Majority of U.S. schoolchildren are NOT poor

by Grace

A recent attention-grabbing headline is wrong.

Majority of U.S. public school students are in poverty
Washington Post

The headline is wrong, even though Layton gets the facts pretty much right: 51 percent of kids are eligible for free or reduced-price lunches, which are available only to low-income families. That’s an important story. But participation in the federal lunch program is, as she notes, only a rough proxy for poverty: you qualify if you have a family income less than 185 percent of the poverty line. For a family of four this comes to about $44,000, which certainly qualifies as working class or lower middle class, but not poverty stricken.

School lunch programs do not accurately measure poverty, and poverty rates have not changed much over the long term.

But wait! It’s even more complicated than that—and this part is important. On the one hand, lots of poor kids, especially in the upper grades, don’t participate in school lunch programs even though they qualify. They just don’t want to eat in the cafeteria. So there’s always been a bit of undercounting of those eligible. On the other hand, a new program called the Community Eligibility Provision, enacted a couple of years ago, allows certain school districts to offer free meals to everyone without any proof of income. Currently, more than 2,000 school districts enrolling 6 million students are eligible, and the number is growing quickly. For example, every single child in the Milwaukee Public School system is eligible. Overall, then, although the official numbers have long undercounted some kids, CEP means they now increasingly overcount others. Put this together, and participation in the school lunch program becomes an even rougher proxy for poverty than it used to be—and any recent “explosion” in the student lunch numbers needs to be taken with a serious grain of salt. This is especially true since overall child poverty hasn’t really changed much over the past three decades, and if you use measures that include safety net programs it’s actually gone down modestly since the end of the Reagan era.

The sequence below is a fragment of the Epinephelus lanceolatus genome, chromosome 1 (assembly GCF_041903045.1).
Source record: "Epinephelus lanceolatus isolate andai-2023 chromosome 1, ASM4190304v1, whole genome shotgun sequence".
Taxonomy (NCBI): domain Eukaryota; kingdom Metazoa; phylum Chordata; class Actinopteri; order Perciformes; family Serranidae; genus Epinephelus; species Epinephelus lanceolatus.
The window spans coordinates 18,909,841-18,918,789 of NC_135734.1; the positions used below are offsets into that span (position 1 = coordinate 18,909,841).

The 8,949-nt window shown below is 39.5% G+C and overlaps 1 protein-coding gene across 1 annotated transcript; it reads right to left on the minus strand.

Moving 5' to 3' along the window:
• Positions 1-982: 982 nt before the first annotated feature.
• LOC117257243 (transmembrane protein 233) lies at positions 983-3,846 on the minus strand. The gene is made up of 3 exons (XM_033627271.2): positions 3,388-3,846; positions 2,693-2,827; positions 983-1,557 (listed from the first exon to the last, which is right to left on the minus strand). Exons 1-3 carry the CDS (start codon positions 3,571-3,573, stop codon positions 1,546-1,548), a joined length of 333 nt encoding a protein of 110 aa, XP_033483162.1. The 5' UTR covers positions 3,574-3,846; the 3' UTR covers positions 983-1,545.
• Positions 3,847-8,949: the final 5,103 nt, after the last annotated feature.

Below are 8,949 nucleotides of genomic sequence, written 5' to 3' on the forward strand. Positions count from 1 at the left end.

Economist Alex Tabarrok points out that about 20% of school-age children live in poverty according to several other measures.

20150121.COCChildTrendsPovertyHistorical1


Obviously poverty is a serious problem that should not be ignored, and the causes are probably complex.  But inaccurate reporting does not help in finding solutions.

It’s certainly worthwhile discussing why poverty has increased. The economy is one possible reason as are issues to do with family formation and marriage rates. Another possibility is immigration. A higher poverty rate caused by the immigration of more low-income children is compatible with everyone becoming better off over time and not necessarily a bad thing. Those are just a few possible topics worthy of investigation. I don’t claim that any of them are correct.

I do claim, however, that we won’t get very far understanding the issue by shifting definitions and muddying the waters with misleading but attention grabbing statistics.

———

Kevin Drum, “Half of All Public School Kids in Poverty? Be Careful.”, Mother Jones, Jan. 17, 2015.

Lyndsey Layton, “Majority of U.S. public school students are in poverty”, Washington Post, Jan. 16, 2015.

Alex Tabarrok, “No, A Majority of US Public School Students are Not In Poverty”, Marginal Revolution, Jan. 17, 2015.

Children in poverty, Child Trends Databank, 2014.

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